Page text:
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What the White House Has to Say About Potential Genocide in Iraq


"Deeply disturbing.”

Iraqis holds up a banner with the red letter 'N' in Arabic, which stands for Christian, during a demonstration on July 24, 2014, against the threat imposed by the Islamic State (IS) jihadists against Christians in northern Iraq, outside the UN office in Arbil, the capital of the autonomous Kurdish region. The Islamic State, which last month declared a 'caliphate' straddling large swathes of northern Iraq and Syria, has threatened a Christian presence in the region spanning close to two millennia. Islamic State jihadists in Iraq marked Christian homes in the areas under their control with the Arabic letter 'N' and gave the Christians a choice to either convert to Islam, pay a religious tax or face death. AFP PHOTO/SAFIN HAMED SAFIN HAMED/AFP/Getty Images

President Barack Obama previously said: “The genocide we remember today—and the world’s failure to respond more quickly — reminds us that we always have a choice. In the face of hatred, we must remember the humanity we share. In the face of cruelty, we must choose compassion. In the face of intolerance and suffering, we must never be indifferent.”

Iraqi Christians who fled the violence in the village of Qaraqush, about 30 kilometres east of the northern province of Nineveh, rest on their arrival at the Saint-Joseph church in the Kurdish city of Arbil, in Iraq's autonomous Kurdistan region, August 7, 2014. (AFP PHOTO / SAFIN HAMED)

That was in April, on the 20th anniversary of the Rwandan genocide. Confronted with the statement Thursday amid escalating attacks by jihadists on religious minorities in Iraq, White House press secretary Josh Earnest said potential genocide must be viewed on a “case-by-case basis."

Fox News reporter Ed Henry asked, “Is preventing a genocide in America's core interest?”

“Well, the reason that is an important question is we have seen a couple of different situations where there have been conditions where innocent civilians were under extreme duress and at a hightened risk," Earnest said.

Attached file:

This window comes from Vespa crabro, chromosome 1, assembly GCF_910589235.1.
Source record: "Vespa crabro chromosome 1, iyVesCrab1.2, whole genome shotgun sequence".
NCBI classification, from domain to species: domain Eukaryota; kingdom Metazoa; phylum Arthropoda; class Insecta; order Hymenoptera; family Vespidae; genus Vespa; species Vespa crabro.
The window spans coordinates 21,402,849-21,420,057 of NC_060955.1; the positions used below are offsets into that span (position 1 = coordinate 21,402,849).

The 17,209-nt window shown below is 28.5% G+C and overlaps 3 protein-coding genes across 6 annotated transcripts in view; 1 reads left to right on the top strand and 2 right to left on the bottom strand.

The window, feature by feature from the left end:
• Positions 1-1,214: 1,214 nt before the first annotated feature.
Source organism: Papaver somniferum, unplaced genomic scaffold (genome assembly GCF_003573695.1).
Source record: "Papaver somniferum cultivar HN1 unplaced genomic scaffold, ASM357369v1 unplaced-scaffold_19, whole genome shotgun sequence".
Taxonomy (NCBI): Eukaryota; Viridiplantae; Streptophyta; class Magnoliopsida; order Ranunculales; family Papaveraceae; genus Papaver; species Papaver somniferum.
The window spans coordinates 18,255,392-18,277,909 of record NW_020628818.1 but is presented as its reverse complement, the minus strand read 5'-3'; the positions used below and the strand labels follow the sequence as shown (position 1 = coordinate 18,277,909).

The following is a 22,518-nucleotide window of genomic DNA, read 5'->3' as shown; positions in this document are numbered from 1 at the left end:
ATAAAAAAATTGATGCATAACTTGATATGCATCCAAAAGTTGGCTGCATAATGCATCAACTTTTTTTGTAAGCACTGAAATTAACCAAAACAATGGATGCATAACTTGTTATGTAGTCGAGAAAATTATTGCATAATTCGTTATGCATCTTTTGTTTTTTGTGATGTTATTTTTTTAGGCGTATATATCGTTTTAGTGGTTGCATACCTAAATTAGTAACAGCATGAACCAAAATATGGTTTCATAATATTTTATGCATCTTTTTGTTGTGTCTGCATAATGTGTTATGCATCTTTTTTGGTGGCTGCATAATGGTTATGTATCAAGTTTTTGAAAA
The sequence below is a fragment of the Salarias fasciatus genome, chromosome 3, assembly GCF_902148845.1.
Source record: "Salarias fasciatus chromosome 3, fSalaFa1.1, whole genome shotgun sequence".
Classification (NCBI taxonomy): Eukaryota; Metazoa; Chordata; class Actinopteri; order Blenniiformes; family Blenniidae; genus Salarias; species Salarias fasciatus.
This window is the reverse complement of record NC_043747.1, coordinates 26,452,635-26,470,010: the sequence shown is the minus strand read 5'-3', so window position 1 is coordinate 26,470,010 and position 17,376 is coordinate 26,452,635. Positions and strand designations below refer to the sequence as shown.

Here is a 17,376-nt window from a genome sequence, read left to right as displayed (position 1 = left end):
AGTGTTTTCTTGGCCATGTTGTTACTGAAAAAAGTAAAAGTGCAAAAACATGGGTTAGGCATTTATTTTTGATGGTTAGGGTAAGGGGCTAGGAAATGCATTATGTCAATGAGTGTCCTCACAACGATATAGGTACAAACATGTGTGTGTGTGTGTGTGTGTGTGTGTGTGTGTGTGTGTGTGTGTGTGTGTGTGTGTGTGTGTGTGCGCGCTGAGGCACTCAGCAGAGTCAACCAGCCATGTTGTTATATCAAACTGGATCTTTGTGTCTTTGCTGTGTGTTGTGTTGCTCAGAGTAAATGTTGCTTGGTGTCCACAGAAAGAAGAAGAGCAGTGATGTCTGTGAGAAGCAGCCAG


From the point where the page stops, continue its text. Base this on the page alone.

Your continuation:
ABC News reporter Jon Karl jumped in, “Is presenting genocide in America's core interest? It's a pretty basic question.”

“What I'm trying to say is in each of these instances, evaluated on a cases-by-case basis in terms of what America can do to influence those situations,” Earnest said. “Of course, the United States has been and will continue to be a beacon of freedom and respect for basic human rights around the globe. That is a core founding principle of this country and that is one American men and women have fought and died to protect and we will continue to stand up for that value."

The Islamic State militant group, formerly known as the Islamic State of Iraq and Syria, or ISIS, has been targeting Christians and Yazidis in Iraq, seizing the country's largest Christian town on Thursday. The group, which has declared the formation of a caliphate in the region, has presented Christians with a choice: convert to Islam or die.

The United Nations has said there are 200,000 refugees seeking sanctuary in the country. Christians have mostly evacuated the city of Mosul, an Islamic State stronghold.

Earnest said the United States “strongly condemns” the targeting of religious minorities.

“These actions have already exacerbated an already dire humanitarian crisis and the situation is nearing humanitarian catastrophe,” Earnest said. “The cold and calculated manner in which ISIS has targeted defenseless Iraqis like the Yazidis and Christians, solely because of their ethnic and religious identity demonstrates callous disregard for human rights and it is deeply disturbing.”

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